April 24, 2018

Greenspan says, He doesn’t understand home pricing !

Alan Greenspan this morning said that when it comes to regular homes sales, that do not include Foreclosed or Short Sold properties  prices have flat lined nationwide. He went on to say that he does not understand why Foreclosed Homes and Short Sales are happening at such deep discounts to the market and actually making the average price of homes look like it is still dropping. I had to get typing here, Dear Alan, as a professional is the Fort Lauderdale Real Estate market please let me help you shed some light on your questions.

The first asnwer is simple, foreclosuers are not happening in great numbers in the best neighborhoods in town, Fort Lauderdale Real Estate Foreclosurer List, they are not on the beach (there is always an occasional exepction). These home were always in less expensive locations and continue to drive down the average price of all home sales as they move through the inventory.

Now lets discuss the more complicated issues. I hope to do so on a few fronts and maybe I will get lucky and someone of influence will read this and some light bulbs will go off. I sincerely do agree that there is no recovery to be had in this country until, the risk factor of construction is taken away, people are back to work, and the desire for housing ownership returns.

1) Banks are in processing madness. They appear to see no reason to get deals done quickly. Between insurance policies on their assets and government programs which help them along, urgency is gone. Someone has to pay for the outrageous time these hardship short sales take to process, and even though we don’t seem to understand it,  its all of us who are paying.   Part of the time factor, and failure rate, becomes priced into the asset with the “I don’t want to deal with a short sale attitude”. One example file , over a year old, has cost the bank 30% of the asset since the time they first had a chance to react, the government, you and I are picking up part of the tab. Taxes due, mortgage payments in arrears, past due maintance, dropping prices, buyers who left, bank foreclosurers of identical properties at lower prices have all hurt this asset. Solution –  place a time frame on all insurance and government programs such as HAFA  from the time a short sale offer is given to the bank, if they don’t react all programs need to disappear, if the bank does not react they should automatically waive their ability to ever seek a defiecency judgment. I will bet their ability to process would change quickly.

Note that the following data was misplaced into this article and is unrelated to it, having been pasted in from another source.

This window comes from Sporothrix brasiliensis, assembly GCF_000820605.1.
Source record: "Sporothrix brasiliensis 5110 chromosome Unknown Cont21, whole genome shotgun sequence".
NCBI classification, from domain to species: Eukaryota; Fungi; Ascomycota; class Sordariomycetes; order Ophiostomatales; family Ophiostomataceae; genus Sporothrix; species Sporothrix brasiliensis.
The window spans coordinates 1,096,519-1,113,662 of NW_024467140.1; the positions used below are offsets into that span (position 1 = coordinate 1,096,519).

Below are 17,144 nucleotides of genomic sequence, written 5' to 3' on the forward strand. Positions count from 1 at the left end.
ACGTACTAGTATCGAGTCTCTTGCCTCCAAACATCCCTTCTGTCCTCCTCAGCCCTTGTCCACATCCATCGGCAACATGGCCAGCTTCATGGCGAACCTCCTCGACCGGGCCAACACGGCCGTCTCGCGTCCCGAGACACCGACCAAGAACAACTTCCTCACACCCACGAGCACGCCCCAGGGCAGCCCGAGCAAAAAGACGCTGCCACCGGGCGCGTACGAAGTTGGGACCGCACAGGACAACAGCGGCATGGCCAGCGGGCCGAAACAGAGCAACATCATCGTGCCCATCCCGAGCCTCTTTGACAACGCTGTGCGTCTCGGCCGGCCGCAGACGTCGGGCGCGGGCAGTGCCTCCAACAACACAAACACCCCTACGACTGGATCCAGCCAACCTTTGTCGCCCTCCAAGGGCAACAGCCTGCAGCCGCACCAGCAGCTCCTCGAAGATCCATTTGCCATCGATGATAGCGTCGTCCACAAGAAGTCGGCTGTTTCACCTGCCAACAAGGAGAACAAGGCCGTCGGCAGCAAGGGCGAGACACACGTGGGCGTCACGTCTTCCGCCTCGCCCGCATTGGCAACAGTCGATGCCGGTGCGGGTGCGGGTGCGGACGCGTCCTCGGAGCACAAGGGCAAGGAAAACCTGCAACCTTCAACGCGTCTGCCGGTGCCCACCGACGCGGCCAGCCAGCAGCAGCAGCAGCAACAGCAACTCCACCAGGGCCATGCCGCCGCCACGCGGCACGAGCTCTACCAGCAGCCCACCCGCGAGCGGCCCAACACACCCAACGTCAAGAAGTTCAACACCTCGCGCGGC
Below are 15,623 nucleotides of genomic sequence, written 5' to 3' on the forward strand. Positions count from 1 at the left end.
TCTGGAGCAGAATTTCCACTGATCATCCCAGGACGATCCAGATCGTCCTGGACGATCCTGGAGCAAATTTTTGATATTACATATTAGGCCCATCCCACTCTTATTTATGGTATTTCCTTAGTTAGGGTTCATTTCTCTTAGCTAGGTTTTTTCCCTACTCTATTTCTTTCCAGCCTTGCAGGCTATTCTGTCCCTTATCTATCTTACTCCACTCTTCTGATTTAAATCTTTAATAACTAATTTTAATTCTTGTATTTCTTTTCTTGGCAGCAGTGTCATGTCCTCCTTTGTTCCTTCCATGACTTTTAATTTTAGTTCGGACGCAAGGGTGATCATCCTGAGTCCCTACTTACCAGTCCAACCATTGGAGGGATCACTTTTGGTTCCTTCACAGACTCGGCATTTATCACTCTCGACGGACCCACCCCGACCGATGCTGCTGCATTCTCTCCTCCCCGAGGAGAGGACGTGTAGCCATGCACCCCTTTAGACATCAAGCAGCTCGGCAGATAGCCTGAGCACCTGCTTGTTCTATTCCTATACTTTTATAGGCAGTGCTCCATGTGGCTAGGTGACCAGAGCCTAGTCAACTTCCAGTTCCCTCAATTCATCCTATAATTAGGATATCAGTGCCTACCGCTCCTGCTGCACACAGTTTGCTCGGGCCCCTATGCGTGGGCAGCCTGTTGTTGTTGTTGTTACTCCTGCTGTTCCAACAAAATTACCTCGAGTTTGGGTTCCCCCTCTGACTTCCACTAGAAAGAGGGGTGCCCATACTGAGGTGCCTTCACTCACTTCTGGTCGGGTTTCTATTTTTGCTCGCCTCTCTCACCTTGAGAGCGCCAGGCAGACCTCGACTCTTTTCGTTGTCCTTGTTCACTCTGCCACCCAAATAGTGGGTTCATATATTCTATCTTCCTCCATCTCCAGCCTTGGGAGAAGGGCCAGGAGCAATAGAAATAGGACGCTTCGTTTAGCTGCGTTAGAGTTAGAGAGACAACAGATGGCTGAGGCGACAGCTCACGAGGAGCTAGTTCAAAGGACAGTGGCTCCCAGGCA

2) Foreclosures are selling at such a discount to the market, simply because the banks once again have gotten in the way of free markets. If the average days on market of a property in an area is 90 days and the bank tells their realtor they want it gone in 10 days ( after they have held the property for a year  and lead it into a state of ill repair) where and to whom do you think it is going to sell. It becomes a home not for an end user but for an investor, a renovator, and gets sold way under “market value”, it gets sold to a “friend of the market” for wholesale. If the property was sold on the open market with traditional neighborhood Realtors in a time frame reflective of the market, prices would certainly be higher. Prices are always higher when these homes come back on the market as normal sales 90 days later after a clean up. A very serious number to look at is the number of foreclosued  properties that are coming back on the market within 6 months as those, higher regular sales you talk about.

3) Strategic defaults – prices keep dropping – more people simply make the decision to give up as prices drop.  Its time to make sure  that foreclosure is not viewed as something easy, that will go away quickly. We spend more money in this country advertising that you shouldn’t smoke than, we spend discussing  the years of financial suffering that walking away from your home may cause. Foreclosurer is not something we should be proud of, it is just sad, and it is a hardship. I am totally sensitive to when it is the right decision, but when certain financial advisers are telling everyone to “just walk away”, as if it won’t hurt them, it simply becomes part of the problem. So where to go from here, we go to #4.

4) Encourage home ownership,  making  interest payments tax deductible, it is not enough. Use the money we are throwing at the system to Clearly Support Home Ownership in America. Take away the discussion that renting is cheaper than owning. Its time  to start thinking about what we do we encourage individual home ownership. A start, reward homeownership by making equity payments ( payment down of your mortgage) tax deductible. People who can pay additional money on their current mortgages will pump money back in to the system, and see a financial reason to keep their homes, and not walk away. Bring on depreciation deductions for primary residences, larger than the ones we give investors on the properties they rent out. Even out the playing field so Suze Orman cant  say “Walk Away“, to many callers.  Want some more ideas, ask Suze Orman ! Ask her, What would allow you to support ownership in front of your millions of viewers ?, I think she would certainly let us all know how she feels.

I dont’ have all the answers and most likely raise more questions that answers, but I do know that when people can’t see the value of building equity in their homes talking about a construction and housing recovery,  is a mis-directed conversation.